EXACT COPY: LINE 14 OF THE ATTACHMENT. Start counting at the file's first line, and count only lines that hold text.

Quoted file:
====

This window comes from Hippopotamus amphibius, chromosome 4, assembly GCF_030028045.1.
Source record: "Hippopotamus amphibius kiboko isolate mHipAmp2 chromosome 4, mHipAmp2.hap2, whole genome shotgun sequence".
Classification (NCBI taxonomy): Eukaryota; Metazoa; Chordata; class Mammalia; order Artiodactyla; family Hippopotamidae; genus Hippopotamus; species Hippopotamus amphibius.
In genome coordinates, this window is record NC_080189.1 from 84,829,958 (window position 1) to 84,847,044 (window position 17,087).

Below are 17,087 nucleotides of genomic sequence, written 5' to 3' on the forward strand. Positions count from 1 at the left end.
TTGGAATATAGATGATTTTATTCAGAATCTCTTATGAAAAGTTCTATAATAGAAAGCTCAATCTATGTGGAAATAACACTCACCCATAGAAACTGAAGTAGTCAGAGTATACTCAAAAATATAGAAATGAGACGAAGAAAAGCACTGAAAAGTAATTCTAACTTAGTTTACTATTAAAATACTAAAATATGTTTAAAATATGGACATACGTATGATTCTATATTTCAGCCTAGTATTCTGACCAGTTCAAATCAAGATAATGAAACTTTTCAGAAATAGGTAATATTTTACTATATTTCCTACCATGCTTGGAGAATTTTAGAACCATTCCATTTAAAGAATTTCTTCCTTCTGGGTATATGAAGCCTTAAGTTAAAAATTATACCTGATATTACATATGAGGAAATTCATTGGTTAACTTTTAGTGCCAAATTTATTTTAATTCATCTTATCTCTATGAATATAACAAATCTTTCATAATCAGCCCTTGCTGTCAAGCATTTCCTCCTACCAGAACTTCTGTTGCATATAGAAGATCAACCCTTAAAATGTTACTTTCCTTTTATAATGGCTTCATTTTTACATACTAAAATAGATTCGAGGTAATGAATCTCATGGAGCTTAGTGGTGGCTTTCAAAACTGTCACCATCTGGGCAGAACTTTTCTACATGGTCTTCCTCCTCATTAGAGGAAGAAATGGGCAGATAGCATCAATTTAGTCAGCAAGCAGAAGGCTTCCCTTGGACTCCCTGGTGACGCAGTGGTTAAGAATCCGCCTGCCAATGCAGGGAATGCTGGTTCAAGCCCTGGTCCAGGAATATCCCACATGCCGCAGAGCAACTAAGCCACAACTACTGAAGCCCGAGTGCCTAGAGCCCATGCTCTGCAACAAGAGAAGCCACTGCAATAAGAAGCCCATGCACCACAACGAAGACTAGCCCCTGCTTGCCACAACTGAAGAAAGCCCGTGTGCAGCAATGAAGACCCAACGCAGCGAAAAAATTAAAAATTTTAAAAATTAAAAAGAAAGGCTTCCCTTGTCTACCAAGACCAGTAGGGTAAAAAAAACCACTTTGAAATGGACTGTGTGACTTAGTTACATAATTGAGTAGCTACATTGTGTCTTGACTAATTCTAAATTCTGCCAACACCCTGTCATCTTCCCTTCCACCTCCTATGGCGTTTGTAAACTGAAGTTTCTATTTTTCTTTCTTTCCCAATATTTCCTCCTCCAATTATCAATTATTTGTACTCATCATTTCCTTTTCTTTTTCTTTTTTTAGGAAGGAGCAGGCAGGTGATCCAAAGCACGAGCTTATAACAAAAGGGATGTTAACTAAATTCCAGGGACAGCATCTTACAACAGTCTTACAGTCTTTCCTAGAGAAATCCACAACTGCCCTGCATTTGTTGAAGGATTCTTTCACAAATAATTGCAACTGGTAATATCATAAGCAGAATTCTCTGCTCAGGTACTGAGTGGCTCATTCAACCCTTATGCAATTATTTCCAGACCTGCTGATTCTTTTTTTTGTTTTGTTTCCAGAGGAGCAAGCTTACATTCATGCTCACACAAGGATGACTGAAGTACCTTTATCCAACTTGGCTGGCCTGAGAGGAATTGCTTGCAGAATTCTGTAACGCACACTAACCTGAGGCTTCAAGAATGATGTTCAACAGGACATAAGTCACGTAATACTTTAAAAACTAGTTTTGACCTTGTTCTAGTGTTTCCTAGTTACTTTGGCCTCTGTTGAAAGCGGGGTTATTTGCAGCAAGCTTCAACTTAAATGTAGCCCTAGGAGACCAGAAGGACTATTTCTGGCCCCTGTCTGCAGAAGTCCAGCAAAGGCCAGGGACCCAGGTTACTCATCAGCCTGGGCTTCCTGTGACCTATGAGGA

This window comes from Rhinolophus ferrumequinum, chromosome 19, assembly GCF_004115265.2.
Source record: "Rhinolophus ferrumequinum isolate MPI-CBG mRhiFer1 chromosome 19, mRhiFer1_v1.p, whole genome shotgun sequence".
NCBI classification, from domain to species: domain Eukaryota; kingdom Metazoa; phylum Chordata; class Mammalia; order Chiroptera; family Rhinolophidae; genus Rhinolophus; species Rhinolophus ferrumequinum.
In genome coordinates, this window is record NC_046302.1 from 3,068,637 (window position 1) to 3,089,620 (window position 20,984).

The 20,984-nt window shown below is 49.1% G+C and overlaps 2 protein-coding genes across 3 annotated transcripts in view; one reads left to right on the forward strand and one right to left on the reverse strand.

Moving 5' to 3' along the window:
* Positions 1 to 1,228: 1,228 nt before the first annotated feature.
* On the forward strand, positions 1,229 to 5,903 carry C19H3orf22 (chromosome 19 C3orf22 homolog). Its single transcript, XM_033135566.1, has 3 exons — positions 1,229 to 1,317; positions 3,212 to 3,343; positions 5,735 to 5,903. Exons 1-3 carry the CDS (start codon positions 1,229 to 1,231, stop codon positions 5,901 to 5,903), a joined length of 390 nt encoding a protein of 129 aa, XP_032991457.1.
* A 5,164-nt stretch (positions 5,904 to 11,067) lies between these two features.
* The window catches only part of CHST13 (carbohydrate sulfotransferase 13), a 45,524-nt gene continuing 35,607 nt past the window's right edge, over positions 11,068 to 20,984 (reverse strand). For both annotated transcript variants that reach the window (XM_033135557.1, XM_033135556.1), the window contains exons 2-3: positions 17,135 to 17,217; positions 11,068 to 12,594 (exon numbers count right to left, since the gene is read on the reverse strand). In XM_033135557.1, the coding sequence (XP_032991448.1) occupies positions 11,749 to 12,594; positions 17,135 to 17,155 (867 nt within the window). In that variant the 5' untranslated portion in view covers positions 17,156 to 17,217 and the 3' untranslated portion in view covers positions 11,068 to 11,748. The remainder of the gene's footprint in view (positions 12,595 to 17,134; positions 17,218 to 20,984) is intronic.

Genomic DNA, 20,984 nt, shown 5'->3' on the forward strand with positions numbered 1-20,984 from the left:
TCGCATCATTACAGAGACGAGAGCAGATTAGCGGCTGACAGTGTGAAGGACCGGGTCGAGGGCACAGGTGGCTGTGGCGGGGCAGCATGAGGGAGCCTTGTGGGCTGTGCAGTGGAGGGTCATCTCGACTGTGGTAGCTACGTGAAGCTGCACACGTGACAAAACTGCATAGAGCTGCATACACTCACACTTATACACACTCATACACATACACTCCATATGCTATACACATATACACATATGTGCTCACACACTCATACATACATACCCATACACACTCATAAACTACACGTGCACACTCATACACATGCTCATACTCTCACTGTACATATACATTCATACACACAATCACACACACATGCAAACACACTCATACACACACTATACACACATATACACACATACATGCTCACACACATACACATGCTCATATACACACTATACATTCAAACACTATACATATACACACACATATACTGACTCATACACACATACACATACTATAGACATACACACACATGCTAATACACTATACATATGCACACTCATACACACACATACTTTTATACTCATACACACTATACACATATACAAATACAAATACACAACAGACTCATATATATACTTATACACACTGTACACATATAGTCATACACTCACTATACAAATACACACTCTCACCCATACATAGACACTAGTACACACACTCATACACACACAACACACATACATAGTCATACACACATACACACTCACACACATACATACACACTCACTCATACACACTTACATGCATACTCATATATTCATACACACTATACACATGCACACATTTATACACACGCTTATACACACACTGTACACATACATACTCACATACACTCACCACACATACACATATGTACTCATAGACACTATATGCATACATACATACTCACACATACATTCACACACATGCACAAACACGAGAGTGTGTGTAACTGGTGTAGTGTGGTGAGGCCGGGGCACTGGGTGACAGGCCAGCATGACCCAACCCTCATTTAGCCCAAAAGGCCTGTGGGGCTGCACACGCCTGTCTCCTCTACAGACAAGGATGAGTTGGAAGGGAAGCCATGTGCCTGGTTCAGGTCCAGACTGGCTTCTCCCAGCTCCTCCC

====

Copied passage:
* On the forward strand, positions 1,229 to 5,903 carry C19H3orf22 (chromosome 19 C3orf22 homolog). Its single transcript, XM_033135566.1, has 3 exons — positions 1,229 to 1,317; positions 3,212 to 3,343; positions 5,735 to 5,903. Exons 1-3 carry the CDS (start codon positions 1,229 to 1,231, stop codon positions 5,901 to 5,903), a joined length of 390 nt encoding a protein of 129 aa, XP_032991457.1.